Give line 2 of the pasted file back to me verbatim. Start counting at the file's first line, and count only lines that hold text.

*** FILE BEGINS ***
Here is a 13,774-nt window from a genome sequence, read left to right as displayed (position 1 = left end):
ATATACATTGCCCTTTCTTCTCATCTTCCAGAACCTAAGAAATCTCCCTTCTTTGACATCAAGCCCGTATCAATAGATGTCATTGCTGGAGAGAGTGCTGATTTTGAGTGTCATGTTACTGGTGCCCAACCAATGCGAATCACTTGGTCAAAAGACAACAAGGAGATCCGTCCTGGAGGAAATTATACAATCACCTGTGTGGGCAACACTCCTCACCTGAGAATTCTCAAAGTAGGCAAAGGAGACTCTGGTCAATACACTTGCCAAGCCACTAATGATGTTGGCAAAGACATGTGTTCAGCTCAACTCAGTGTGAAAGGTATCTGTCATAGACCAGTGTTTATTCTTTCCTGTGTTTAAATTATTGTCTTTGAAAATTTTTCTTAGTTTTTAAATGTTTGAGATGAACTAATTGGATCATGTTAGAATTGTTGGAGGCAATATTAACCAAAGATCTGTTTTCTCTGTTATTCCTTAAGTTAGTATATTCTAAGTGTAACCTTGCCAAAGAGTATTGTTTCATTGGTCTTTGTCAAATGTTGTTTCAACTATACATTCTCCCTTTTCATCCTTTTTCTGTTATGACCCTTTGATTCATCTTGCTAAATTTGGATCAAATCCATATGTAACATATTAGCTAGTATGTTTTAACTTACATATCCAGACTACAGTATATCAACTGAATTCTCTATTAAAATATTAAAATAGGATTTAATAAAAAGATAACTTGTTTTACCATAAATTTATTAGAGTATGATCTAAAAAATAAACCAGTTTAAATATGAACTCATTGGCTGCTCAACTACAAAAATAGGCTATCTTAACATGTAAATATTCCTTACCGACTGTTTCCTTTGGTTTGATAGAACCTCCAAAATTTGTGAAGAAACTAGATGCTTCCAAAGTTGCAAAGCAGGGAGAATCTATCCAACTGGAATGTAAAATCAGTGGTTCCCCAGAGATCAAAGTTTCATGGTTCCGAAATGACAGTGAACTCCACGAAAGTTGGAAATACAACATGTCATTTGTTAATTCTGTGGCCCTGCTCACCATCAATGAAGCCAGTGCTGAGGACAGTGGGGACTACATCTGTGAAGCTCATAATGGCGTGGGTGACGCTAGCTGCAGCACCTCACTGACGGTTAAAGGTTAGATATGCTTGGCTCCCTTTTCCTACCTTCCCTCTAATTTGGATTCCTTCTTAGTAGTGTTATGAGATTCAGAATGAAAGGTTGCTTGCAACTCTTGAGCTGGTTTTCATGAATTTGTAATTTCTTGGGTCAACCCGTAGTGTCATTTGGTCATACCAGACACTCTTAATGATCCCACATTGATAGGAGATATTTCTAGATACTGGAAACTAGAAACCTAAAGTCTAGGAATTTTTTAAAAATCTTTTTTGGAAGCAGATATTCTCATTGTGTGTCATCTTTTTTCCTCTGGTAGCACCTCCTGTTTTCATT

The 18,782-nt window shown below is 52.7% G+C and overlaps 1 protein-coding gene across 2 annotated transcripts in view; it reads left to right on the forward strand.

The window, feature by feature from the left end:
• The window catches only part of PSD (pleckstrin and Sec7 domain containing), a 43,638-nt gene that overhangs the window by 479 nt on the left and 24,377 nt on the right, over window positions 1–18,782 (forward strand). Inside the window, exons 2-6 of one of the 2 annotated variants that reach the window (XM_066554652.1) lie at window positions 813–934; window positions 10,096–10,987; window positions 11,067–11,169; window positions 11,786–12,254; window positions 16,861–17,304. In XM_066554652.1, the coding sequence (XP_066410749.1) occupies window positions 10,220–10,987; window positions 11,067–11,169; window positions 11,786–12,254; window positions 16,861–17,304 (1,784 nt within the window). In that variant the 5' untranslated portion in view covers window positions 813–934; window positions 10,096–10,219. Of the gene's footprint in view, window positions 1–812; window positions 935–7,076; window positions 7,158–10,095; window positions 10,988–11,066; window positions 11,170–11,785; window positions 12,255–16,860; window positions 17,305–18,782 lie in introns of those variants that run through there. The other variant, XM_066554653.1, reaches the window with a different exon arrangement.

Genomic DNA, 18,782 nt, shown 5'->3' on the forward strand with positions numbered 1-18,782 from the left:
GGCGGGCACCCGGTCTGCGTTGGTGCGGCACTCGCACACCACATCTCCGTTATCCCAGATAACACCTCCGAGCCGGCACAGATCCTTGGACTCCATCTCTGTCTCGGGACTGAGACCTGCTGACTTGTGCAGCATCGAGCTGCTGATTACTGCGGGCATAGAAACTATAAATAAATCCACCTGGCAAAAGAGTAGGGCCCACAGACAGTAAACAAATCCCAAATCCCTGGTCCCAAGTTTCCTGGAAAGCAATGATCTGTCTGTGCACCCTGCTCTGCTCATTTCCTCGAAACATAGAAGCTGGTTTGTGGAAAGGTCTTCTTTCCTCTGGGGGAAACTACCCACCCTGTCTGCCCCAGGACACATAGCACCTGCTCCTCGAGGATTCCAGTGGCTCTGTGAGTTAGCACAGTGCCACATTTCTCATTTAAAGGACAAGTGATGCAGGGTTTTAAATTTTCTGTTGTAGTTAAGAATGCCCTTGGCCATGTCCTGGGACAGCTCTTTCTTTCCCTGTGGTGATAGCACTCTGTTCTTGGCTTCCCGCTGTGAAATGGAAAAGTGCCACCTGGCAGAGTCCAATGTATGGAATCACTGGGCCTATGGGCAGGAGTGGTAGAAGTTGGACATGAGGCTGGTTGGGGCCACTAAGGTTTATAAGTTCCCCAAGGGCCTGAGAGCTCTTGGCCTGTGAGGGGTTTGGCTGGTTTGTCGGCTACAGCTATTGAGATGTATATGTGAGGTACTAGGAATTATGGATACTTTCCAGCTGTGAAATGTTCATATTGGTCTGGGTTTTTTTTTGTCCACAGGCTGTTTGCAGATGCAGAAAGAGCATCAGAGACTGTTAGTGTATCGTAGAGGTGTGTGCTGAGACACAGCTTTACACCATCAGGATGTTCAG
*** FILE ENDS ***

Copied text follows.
ATATACATTGCCCTTTCTTCTCATCTTCCAGAACCTAAGAAATCTCCCTTCTTTGACATCAAGCCCGTATCAATAGATGTCATTGCTGGAGAGAGTGCTGATTTTGAGTGTCATGTTACTGGTGCCCAACCAATGCGAATCACTTGGTCAAAAGACAACAAGGAGATCCGTCCTGGAGGAAATTATACAATCACCTGTGTGGGCAACACTCCTCACCTGAGAATTCTCAAAGTAGGCAAAGGAGACTCTGGTCAATACACTTGCCAAGCCACTAATGATGTTGGCAAAGACATGTGTTCAGCTCAACTCAGTGTGAAAGGTATCTGTCATAGACCAGTGTTTATTCTTTCCTGTGTTTAAATTATTGTCTTTGAAAATTTTTCTTAGTTTTTAAATGTTTGAGATGAACTAATTGGATCATGTTAGAATTGTTGGAGGCAATATTAACCAAAGATCTGTTTTCTCTGTTATTCCTTAAGTTAGTATATTCTAAGTGTAACCTTGCCAAAGAGTATTGTTTCATTGGTCTTTGTCAAATGTTGTTTCAACTATACATTCTCCCTTTTCATCCTTTTTCTGTTATGACCCTTTGATTCATCTTGCTAAATTTGGATCAAATCCATATGTAACATATTAGCTAGTATGTTTTAACTTACATATCCAGACTACAGTATATCAACTGAATTCTCTATTAAAATATTAAAATAGGATTTAATAAAAAGATAACTTGTTTTACCATAAATTTATTAGAGTATGATCTAAAAAATAAACCAGTTTAAATATGAACTCATTGGCTGCTCAACTACAAAAATAGGCTATCTTAACATGTAAATATTCCTTACCGACTGTTTCCTTTGGTTTGATAGAACCTCCAAAATTTGTGAAGAAACTAGATGCTTCCAAAGTTGCAAAGCAGGGAGAATCTATCCAACTGGAATGTAAAATCAGTGGTTCCCCAGAGATCAAAGTTTCATGGTTCCGAAATGACAGTGAACTCCACGAAAGTTGGAAATACAACATGTCATTTGTTAATTCTGTGGCCCTGCTCACCATCAATGAAGCCAGTGCTGAGGACAGTGGGGACTACATCTGTGAAGCTCATAATGGCGTGGGTGACGCTAGCTGCAGCACCTCACTGACGGTTAAAGGTTAGATATGCTTGGCTCCCTTTTCCTACCTTCCCTCTAATTTGGATTCCTTCTTAGTAGTGTTATGAGATTCAGAATGAAAGGTTGCTTGCAACTCTTGAGCTGGTTTTCATGAATTTGTAATTTCTTGGGTCAACCCGTAGTGTCATTTGGTCATACCAGACACTCTTAATGATCCCACATTGATAGGAGATATTTCTAGATACTGGAAACTAGAAACCTAAAGTCTAGGAATTTTTTAAAAATCTTTTTTGGAAGCAGATATTCTCATTGTGTGTCATCTTTTTTCCTCTGGTAGCACCTCCTGTTTTCATT